Assessing Climate Change…Without Scientists
Working in an information and intelligence company’s human resource division, I don’t often interact with scientists. That doesn’t mean I don’t spend a lot of time talking about climate change. When you hear about “global warming” it may have negative connotations—images of soon-to-be-homeless polar bears, hurricanes and unpleasant political debates. In our organization, it’s a good thing. We are already seeing our recent focus on collaboration warming up our workplace.
Teamwork creates corporate change. In HR we strive to have a workforce of engaged and inspired employees. One vehicle where ALM is experiencing huge success is team building. Literally. Looking back even a few months, our company used to resemble other recently merged organizations. Siloed into individual verticals and inwardly focused, our tightly knit teams rarely interacted with “others.” Colleagues who sat a few feet from one another hardly spoke. Maybe this sounds familiar?
To start with, we are broadening our internal networks beyond colleagues with neighboring desks and engaging more with one another organization-wide. Now 70% of our employees are taking part in a company-wide collaborative venture. Employees are innovating and driving the show.
Cultural change? That’s an even bigger undertaking for any entity. That requires buy-in from all stakeholders. And this is what’s happening here this spring. Our team building is not formed through trust circles you have at a daylong, off-site retreat, but group projects that involve staff who haven’t previously worked together. I’m happy to be involved in a few such groups.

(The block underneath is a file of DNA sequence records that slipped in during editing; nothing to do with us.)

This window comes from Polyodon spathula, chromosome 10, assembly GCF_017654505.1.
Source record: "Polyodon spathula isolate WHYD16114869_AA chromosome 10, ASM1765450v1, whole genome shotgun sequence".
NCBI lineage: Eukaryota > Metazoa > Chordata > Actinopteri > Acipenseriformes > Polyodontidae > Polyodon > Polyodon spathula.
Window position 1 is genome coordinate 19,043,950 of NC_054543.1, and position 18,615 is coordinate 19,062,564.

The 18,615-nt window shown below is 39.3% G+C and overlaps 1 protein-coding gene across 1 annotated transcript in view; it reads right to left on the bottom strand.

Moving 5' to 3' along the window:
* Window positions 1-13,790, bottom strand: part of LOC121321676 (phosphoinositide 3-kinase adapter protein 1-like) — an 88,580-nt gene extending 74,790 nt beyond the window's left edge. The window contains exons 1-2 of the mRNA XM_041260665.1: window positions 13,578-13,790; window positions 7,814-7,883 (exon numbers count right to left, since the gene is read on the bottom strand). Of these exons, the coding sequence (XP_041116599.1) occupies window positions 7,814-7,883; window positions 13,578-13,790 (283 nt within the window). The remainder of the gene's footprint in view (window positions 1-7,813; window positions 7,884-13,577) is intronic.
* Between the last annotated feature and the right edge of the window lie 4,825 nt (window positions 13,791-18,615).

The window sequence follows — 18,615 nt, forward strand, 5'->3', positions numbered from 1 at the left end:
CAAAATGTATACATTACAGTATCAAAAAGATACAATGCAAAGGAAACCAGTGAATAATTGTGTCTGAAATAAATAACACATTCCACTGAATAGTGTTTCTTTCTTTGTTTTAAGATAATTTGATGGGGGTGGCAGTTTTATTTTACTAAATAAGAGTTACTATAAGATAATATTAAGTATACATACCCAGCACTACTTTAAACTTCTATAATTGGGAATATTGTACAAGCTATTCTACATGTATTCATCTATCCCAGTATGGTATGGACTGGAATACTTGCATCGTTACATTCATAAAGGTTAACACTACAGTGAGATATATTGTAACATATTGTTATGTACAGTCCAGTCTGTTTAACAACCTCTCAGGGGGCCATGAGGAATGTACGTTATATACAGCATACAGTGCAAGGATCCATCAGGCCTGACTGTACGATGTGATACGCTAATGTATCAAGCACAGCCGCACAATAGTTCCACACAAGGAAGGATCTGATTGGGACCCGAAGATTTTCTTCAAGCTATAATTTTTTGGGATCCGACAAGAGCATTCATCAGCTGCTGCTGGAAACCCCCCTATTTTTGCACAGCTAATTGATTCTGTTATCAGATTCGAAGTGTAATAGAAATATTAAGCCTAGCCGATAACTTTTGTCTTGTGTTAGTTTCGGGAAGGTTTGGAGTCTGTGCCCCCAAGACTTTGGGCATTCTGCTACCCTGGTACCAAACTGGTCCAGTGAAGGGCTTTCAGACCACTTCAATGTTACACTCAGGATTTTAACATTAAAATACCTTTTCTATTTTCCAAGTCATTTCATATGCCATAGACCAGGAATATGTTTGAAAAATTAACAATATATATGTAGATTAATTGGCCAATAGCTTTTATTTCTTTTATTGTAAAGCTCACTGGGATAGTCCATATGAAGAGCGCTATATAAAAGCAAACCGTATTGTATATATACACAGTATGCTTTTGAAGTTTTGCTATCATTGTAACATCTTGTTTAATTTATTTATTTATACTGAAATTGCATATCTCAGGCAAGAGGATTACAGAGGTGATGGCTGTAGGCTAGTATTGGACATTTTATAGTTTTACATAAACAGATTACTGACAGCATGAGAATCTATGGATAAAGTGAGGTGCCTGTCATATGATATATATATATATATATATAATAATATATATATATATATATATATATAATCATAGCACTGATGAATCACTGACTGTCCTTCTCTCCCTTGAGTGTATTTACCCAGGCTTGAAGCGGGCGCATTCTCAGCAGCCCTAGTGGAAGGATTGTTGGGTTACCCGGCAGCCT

I’m part of a social media governance board that meets regularly. We’re an eclectic group mixed with representatives from our creative team, legal, editorial, events operations and, of course, some of our social media marketers. But our group isn’t acting alone – we’ve got 44 working groups meeting regularly across the company. By broadening our internal networks, staff who have traditionally focused on the legal industry, for instance, are considering points of view from staff focused on other industries like finance and insurance, and coming to the realization that not only are they are all interconnected but that they can also create new products that help solve customers’ common concerns.
We’re building a dynamic environment, fueled by the heat of ideas moving in multiple directions, not just from the top down. Anyone in human resources knows that transforming an organization takes time, collaboration and risks. As we embrace new possibilities, we’re shedding legacy thinking and implementing fresh ideas born of our own greatest resource – our workforce, or, the people who can see and seize these new opportunities. It’s part of a global warming trend. Not all climate change is bad, especially when it exchanges legacy thinking for bright ideas.
Vice President, Human Resources,Erin is responsible for all efforts to attract, retain and develop ALM employees. She manages employee-related programs and advises employees on career, performance and organizational planning. Previously, she held a senior HR role at both ALM and Summit Professional Networks where she helped guide the company through the acquisition by ALM. Prior to Summit, Erin held roles of increasing responsibility at KnowledgePoint360 Group and Thomson Reuters (formerly Thomson Healthcare).